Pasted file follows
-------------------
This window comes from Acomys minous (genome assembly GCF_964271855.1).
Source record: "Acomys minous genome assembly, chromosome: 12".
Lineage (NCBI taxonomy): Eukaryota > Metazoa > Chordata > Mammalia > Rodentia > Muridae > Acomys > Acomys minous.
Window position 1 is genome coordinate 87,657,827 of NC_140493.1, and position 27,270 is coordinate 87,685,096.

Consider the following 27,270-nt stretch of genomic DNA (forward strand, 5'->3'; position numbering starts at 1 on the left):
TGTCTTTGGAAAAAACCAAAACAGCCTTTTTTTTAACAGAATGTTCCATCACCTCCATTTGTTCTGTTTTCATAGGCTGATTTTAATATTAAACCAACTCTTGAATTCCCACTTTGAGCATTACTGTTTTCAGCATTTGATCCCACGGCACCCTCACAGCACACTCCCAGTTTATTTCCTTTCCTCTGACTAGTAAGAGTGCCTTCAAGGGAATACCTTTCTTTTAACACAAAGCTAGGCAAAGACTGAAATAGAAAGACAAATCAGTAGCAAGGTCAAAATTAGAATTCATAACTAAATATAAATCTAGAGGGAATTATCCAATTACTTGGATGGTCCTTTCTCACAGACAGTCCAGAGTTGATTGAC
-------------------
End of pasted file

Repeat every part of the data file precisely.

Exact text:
This window comes from Acomys minous (genome assembly GCF_964271855.1).
Source record: "Acomys minous genome assembly, chromosome: 12".
Lineage (NCBI taxonomy): Eukaryota > Metazoa > Chordata > Mammalia > Rodentia > Muridae > Acomys > Acomys minous.
Window position 1 is genome coordinate 87,657,827 of NC_140493.1, and position 27,270 is coordinate 87,685,096.

Consider the following 27,270-nt stretch of genomic DNA (forward strand, 5'->3'; position numbering starts at 1 on the left):
TGTCTTTGGAAAAAACCAAAACAGCCTTTTTTTTAACAGAATGTTCCATCACCTCCATTTGTTCTGTTTTCATAGGCTGATTTTAATATTAAACCAACTCTTGAATTCCCACTTTGAGCATTACTGTTTTCAGCATTTGATCCCACGGCACCCTCACAGCACACTCCCAGTTTATTTCCTTTCCTCTGACTAGTAAGAGTGCCTTCAAGGGAATACCTTTCTTTTAACACAAAGCTAGGCAAAGACTGAAATAGAAAGACAAATCAGTAGCAAGGTCAAAATTAGAATTCATAACTAAATATAAATCTAGAGGGAATTATCCAATTACTTGGATGGTCCTTTCTCACAGACAGTCCAGAGTTGATTGAC